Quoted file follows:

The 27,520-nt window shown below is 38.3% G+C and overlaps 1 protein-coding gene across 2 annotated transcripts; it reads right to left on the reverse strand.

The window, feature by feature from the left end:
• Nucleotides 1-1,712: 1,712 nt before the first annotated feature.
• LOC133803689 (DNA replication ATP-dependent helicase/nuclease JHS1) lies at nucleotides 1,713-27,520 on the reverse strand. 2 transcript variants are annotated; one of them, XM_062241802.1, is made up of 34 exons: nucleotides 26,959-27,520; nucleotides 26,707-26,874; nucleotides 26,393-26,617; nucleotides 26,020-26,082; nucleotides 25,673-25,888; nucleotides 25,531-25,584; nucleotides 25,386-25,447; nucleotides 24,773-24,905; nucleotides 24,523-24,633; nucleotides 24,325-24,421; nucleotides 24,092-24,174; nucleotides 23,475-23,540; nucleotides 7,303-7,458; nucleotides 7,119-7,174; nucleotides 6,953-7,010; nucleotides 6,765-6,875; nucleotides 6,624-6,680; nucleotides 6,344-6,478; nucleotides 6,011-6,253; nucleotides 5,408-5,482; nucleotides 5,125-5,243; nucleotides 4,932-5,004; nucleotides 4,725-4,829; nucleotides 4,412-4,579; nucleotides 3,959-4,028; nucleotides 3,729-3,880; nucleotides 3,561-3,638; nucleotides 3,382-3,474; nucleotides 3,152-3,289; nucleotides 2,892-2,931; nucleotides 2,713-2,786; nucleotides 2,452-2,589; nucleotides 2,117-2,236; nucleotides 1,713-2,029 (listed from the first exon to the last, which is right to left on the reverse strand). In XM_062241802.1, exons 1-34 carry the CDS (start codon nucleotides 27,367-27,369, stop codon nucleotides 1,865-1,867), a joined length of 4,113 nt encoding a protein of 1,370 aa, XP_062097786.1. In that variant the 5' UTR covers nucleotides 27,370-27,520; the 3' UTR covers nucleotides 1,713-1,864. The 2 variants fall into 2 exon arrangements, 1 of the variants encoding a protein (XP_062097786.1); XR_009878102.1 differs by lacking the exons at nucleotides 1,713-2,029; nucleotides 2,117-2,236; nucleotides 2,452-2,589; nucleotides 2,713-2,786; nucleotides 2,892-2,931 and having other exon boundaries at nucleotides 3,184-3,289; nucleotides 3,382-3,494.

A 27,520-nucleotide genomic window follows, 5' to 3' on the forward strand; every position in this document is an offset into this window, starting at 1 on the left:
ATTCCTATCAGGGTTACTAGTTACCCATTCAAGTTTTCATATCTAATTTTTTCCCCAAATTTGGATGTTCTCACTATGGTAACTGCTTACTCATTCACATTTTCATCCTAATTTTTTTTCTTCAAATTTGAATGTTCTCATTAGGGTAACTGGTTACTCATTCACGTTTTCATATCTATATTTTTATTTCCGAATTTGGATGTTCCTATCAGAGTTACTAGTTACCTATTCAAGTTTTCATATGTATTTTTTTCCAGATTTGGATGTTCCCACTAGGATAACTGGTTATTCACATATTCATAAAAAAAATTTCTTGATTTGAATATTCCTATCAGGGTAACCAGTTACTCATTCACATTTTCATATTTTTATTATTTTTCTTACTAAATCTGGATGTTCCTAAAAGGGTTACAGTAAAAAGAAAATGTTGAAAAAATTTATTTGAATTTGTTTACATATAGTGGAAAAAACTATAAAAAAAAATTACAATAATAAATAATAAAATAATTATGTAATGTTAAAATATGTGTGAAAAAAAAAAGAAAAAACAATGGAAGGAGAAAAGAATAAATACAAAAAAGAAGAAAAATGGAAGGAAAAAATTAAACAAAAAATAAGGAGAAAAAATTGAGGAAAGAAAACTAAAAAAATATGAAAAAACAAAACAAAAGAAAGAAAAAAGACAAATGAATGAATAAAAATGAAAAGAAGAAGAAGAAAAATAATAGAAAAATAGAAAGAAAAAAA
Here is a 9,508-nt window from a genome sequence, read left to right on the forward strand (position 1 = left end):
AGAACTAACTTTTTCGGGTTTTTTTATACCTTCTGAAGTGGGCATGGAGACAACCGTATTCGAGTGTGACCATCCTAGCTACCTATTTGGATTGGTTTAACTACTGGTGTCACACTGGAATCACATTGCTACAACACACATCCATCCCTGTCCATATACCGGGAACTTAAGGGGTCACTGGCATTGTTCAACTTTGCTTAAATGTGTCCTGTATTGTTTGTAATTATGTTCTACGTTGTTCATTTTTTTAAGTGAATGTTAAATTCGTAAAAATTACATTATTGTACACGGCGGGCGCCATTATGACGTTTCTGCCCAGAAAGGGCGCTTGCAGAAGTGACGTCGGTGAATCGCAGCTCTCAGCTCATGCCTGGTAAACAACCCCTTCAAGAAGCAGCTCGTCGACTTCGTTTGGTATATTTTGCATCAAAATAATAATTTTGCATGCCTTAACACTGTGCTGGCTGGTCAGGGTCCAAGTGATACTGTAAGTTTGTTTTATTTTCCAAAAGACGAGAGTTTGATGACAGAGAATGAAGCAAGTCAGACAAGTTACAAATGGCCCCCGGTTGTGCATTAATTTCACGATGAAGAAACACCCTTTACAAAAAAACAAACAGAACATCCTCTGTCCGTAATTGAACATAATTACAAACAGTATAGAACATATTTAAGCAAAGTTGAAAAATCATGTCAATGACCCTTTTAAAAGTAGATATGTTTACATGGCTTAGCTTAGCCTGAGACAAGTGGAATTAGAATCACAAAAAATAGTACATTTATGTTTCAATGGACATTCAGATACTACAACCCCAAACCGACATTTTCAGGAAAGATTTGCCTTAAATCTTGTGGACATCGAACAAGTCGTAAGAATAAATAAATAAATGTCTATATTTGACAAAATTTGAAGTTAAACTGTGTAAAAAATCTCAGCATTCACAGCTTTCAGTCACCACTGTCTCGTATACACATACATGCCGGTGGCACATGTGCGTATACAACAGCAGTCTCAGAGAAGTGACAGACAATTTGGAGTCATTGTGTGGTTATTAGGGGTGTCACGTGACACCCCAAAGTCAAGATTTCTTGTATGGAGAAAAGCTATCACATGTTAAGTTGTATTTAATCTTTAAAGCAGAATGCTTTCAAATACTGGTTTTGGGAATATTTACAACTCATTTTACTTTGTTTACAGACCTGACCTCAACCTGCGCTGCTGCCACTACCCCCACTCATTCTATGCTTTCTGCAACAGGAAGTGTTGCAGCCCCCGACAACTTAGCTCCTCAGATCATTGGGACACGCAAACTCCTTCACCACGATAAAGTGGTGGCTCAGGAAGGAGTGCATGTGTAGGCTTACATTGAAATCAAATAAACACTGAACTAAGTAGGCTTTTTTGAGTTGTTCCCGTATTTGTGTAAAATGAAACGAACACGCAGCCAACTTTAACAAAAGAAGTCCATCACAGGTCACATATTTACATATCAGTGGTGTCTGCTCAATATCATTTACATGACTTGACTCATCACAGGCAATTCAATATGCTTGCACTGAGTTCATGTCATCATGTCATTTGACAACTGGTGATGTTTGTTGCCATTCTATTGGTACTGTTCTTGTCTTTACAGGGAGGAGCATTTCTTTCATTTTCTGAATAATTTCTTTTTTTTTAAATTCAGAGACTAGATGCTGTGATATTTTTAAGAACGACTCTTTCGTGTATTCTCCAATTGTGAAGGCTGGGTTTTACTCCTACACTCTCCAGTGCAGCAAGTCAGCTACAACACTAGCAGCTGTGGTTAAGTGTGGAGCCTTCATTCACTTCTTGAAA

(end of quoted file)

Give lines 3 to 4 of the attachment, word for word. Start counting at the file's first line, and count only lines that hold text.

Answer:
• Nucleotides 1-1,712: 1,712 nt before the first annotated feature.
• LOC133803689 (DNA replication ATP-dependent helicase/nuclease JHS1) lies at nucleotides 1,713-27,520 on the reverse strand. 2 transcript variants are annotated; one of them, XM_062241802.1, is made up of 34 exons: nucleotides 26,959-27,520; nucleotides 26,707-26,874; nucleotides 26,393-26,617; nucleotides 26,020-26,082; nucleotides 25,673-25,888; nucleotides 25,531-25,584; nucleotides 25,386-25,447; nucleotides 24,773-24,905; nucleotides 24,523-24,633; nucleotides 24,325-24,421; nucleotides 24,092-24,174; nucleotides 23,475-23,540; nucleotides 7,303-7,458; nucleotides 7,119-7,174; nucleotides 6,953-7,010; nucleotides 6,765-6,875; nucleotides 6,624-6,680; nucleotides 6,344-6,478; nucleotides 6,011-6,253; nucleotides 5,408-5,482; nucleotides 5,125-5,243; nucleotides 4,932-5,004; nucleotides 4,725-4,829; nucleotides 4,412-4,579; nucleotides 3,959-4,028; nucleotides 3,729-3,880; nucleotides 3,561-3,638; nucleotides 3,382-3,474; nucleotides 3,152-3,289; nucleotides 2,892-2,931; nucleotides 2,713-2,786; nucleotides 2,452-2,589; nucleotides 2,117-2,236; nucleotides 1,713-2,029 (listed from the first exon to the last, which is right to left on the reverse strand). In XM_062241802.1, exons 1-34 carry the CDS (start codon nucleotides 27,367-27,369, stop codon nucleotides 1,865-1,867), a joined length of 4,113 nt encoding a protein of 1,370 aa, XP_062097786.1. In that variant the 5' UTR covers nucleotides 27,370-27,520; the 3' UTR covers nucleotides 1,713-1,864. The 2 variants fall into 2 exon arrangements, 1 of the variants encoding a protein (XP_062097786.1); XR_009878102.1 differs by lacking the exons at nucleotides 1,713-2,029; nucleotides 2,117-2,236; nucleotides 2,452-2,589; nucleotides 2,713-2,786; nucleotides 2,892-2,931 and having other exon boundaries at nucleotides 3,184-3,289; nucleotides 3,382-3,494.